The murder of 16-year-old Mohammed Abu Khdeir has sparked outrage in Israel, both because of the brutality of the act — the East Jerusalem resident was burned to death — and because, according to media reports, the suspected killers are not extremist settlers, as some believed, but haredi Orthodox Jews.
“The hand that did this murder is impure,” said Rabbi Benny Lau, rabbi of the Ramban Synagogue in Jerusalem. “He should not be allowed to put on tefillin,” the phylacteries containing biblical verses that Jewish men put on each morning during prayer.
Lau blamed racist elements in Israeli society and called for a tikkun, or spiritual repair, among Israeli Jews.
“It is unforgivable — how can a person who believes in Torah [the Bible] kill an innocent person?” Lau asked bitterly. “We have to call out to God with a loud call.”
The murder has prompted soul-searching among the population, especially in the Sephardic Orthodox Jewish community, to which most of the suspected murderers belonged, according to press reports. They are reportedly not part of the “hilltop youth,” a radicalized sector of Israelis who live in areas Israel acquired in the 1967 war, but may be affiliated with the Shas Party, the politically powerful ultra-Orthodox party that represents Jews from Arab countries. Three of the original six suspects are minors, and all are classified as “delinquent youth” who live on the fringes of the haredi community.
A leading rabbi associated with the religious right-wing, Elyakim Levanon, said the killers should be given the death penalty. Israeli law allows for the death penalty, but despite the long history of terrorist acts against Israeli civilians it has been imposed only once: on Nazi official Adolph Eichmann, who was executed in Jerusalem in 1962.
Judaism can be used to justify revenge attacks like this one, noted Rabbi Donniel Hartman, president of the Shalom Hartman Institute in Jerusalem.
“Judaism, like other religious traditions, has very different stories about how we treat those who aren’t part of the Jewish people,” he said. “I have a whole slew of sources that shape my Judaism starting with the sanctity of all life being created in the image of God. The problem is that there’s chapter and verse in which Jewish life is primary, in which aggression toward others is allowed, vengeance is celebrated, and revenge is celebrated.”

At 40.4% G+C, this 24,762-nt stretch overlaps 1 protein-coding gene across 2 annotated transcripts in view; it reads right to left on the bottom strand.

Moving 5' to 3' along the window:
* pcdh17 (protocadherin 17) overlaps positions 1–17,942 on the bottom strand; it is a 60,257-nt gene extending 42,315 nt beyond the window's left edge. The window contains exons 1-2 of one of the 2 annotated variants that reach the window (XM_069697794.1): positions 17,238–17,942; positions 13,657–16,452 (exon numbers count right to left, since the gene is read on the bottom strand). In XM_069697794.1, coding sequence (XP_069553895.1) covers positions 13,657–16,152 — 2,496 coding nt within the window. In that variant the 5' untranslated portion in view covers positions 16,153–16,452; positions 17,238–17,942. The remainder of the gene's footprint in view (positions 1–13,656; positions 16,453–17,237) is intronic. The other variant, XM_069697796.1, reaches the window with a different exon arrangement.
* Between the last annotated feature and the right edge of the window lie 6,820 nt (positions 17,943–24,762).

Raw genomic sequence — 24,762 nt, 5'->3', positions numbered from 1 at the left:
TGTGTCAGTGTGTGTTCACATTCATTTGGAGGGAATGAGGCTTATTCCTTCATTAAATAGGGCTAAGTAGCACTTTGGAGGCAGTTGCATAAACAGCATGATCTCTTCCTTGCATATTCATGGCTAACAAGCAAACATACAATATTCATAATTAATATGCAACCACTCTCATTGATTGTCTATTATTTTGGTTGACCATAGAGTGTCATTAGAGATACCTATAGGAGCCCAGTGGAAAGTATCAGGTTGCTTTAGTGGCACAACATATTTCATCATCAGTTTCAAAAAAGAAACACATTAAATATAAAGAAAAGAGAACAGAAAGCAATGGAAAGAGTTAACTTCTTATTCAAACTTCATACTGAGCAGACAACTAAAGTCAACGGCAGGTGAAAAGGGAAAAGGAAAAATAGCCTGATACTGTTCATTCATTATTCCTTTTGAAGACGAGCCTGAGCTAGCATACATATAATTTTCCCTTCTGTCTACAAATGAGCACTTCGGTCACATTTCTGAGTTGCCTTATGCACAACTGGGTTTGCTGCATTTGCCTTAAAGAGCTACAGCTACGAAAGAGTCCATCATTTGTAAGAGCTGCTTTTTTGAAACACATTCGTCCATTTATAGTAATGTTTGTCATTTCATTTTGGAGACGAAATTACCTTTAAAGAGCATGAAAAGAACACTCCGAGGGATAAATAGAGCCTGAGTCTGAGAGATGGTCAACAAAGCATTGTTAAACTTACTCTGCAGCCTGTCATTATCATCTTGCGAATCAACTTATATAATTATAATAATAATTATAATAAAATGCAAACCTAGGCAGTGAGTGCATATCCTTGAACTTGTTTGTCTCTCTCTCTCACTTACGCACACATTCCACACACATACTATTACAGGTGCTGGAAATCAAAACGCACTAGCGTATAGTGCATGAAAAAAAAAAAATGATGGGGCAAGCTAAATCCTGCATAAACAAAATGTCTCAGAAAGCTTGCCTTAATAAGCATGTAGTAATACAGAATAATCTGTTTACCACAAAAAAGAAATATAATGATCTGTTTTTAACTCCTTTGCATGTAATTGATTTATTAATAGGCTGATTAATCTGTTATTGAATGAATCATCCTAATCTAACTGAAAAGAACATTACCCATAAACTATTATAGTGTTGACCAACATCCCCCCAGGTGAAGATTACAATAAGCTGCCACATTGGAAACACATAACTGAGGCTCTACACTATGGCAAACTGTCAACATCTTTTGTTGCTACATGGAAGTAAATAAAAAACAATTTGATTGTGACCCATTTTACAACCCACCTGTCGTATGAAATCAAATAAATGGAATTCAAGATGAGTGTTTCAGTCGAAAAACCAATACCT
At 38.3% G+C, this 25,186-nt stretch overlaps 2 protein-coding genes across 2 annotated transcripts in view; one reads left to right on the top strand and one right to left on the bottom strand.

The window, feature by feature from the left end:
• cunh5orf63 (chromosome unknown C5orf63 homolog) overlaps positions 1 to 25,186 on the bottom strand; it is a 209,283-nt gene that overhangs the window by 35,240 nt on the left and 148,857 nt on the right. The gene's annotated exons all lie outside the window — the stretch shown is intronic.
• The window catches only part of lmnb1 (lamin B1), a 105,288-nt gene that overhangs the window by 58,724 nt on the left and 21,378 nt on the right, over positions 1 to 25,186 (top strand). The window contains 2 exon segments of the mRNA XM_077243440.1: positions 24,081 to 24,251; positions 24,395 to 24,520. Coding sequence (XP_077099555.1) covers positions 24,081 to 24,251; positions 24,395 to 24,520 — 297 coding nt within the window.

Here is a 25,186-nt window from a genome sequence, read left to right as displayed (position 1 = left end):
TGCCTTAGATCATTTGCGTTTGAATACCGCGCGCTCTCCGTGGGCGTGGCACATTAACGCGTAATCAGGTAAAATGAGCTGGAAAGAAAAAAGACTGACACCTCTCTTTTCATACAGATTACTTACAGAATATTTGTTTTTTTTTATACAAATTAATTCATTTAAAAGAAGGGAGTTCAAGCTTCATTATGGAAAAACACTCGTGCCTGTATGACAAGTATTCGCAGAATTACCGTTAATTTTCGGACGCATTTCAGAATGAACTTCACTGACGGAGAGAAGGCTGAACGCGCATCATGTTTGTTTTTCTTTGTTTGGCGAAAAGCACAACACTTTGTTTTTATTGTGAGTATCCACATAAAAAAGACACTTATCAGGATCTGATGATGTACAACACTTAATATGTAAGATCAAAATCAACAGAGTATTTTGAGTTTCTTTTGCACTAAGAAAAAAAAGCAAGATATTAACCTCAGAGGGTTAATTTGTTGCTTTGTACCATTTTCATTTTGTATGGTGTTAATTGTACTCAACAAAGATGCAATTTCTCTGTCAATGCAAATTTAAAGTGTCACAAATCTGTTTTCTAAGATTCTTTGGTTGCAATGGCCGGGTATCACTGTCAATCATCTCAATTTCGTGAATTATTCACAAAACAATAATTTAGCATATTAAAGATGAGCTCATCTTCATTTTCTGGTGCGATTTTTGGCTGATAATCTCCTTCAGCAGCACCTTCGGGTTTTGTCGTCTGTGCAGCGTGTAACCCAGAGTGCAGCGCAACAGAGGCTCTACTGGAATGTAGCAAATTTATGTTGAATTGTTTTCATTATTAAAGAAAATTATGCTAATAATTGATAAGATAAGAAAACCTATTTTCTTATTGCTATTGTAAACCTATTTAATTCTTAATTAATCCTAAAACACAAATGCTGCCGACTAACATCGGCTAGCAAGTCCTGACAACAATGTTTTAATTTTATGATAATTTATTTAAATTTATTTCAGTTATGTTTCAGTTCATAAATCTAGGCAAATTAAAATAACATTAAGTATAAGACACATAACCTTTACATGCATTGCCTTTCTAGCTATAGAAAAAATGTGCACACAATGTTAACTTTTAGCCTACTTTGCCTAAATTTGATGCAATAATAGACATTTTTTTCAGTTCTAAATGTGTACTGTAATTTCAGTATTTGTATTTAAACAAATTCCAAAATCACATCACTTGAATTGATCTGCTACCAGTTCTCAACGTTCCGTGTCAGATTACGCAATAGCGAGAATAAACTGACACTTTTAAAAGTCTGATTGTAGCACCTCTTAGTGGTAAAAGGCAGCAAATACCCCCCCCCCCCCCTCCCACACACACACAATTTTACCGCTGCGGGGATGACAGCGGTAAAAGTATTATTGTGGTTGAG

Hartman says he prefers to focus on sources that say “every person is created in the image of God” and the biblical verse that says “you should love the stranger, because you were strangers in the land of Egypt.”
Emotions have been running high in Israel after the bodies of three Israeli teenagers kidnapped in the West Bank last month were found in a field outside Hebron. In the 24 hours following the discovery of the bodies, more than 40,000 Israelis signed on to a Facebook page calling for revenge.
Hartman says the calls for revenge come from deep feelings of frustration.
“It is our myth and yearning to be a normal people. It’s the same reason that people living on the West Bank hitchhike. They want to believe they’re in a stable environment,” he said. “But when you kidnap our children, when our children aren’t safe, it sets off feelings of revenge and fear.”
Just as many Israelis have condemned the murder of Mohammed Abu Khdeir, many Palestinians, including Palestinian Authority President Mahmoud Abbas, have spoken out against the killing of the three Israeli teenagers.
Some in Israel say that the shock waves these killings have caused on both sides may be the painful beginning of new steps toward reconciliation.
“In the Talmud there is a concept that you have to go down before you can go up,” said Orthodox Rabbi Dov Lipman, an American-born member of Knesset from the Yesh Atid party. “I was so proud of the moderate voices over the last few days in Israel, and we are hearing similar voices on the Arab side as well.”
“This is not Arab terrorism or Jewish terrorism,” Lipman added. “It is just terrorism and it must be stopped.”